The damage, as with all slander, is done at the moment of intimation, accusation, and defamation. And could it be that online incitement might have a hand in motivating offline terror such as Monday’s tragic mass murder at a school in Toulouse? The facts of that story are still being investigated. But the road from libel to acts of violence is a short one. Too much Jewish blood has indeed been spilled in the shadow of anti-Semitic vitriol disseminated through media, in every age.
But despite the damage already done in the case of Badawi, deterrence is the sword we wield best in a rough neighborhood. And the Jewish people have only recently had the capacity to defend and deter.
For every Badawi, there are thousands of militant anti-Semites, armed with keyboards (and little else above the waist). A fair few of them serve institutions and NGOs; others work in public positions and welfare offices.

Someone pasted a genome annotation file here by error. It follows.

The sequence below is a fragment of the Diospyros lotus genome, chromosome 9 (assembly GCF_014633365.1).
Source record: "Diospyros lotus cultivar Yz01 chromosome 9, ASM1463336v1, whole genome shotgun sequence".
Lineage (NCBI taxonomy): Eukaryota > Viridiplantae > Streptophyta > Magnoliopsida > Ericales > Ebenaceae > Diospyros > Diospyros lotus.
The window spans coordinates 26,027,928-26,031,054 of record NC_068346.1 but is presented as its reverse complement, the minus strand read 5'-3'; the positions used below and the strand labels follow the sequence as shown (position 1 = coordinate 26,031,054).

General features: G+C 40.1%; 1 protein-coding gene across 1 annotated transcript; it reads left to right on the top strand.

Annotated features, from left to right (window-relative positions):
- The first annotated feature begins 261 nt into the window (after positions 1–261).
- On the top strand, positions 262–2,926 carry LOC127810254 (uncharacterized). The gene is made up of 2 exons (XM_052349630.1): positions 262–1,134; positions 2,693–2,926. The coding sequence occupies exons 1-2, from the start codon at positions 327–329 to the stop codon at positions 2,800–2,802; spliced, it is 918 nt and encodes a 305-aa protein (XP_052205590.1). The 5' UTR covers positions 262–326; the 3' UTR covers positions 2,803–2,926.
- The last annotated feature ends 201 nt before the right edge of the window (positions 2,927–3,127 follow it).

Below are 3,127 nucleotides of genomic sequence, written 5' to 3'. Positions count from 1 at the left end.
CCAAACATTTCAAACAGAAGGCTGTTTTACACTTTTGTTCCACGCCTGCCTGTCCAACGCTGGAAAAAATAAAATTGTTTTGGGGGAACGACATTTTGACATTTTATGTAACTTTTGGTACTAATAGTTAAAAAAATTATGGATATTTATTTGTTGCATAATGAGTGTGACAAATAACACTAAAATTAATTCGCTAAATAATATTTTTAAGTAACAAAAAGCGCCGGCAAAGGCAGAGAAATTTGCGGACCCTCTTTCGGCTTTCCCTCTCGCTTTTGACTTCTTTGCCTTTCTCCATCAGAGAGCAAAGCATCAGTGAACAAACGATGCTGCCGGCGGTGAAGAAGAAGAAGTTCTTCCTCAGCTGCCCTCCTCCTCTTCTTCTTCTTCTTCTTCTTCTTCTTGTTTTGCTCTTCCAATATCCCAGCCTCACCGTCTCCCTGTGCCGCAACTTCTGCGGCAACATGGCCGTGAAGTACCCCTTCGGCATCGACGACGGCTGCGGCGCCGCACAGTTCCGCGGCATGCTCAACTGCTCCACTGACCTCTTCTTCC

All will closely watch how Badawi’s case plays out.
After spending an uncomfortable week in silence despite the media and UN scrutiny, Badawi tweeted a correction – and nothing more. No apology, no expression of regret, no acceptance of responsibility. She even had the audacity to insist her comments were from her personal Twitter account. As if that negated the consequence of defaming Israel.
You can be sure that the fuzzy line between private life and a person’s employment will come into question. That is a very real achievement for those of us campaigning at this time, on this issue. Let those who want to defame and spread venom think at least about losing their jobs, if not their moral worth by their actions.
Certainly if their Blood Libel 2.0 reflects on their Work 1.0.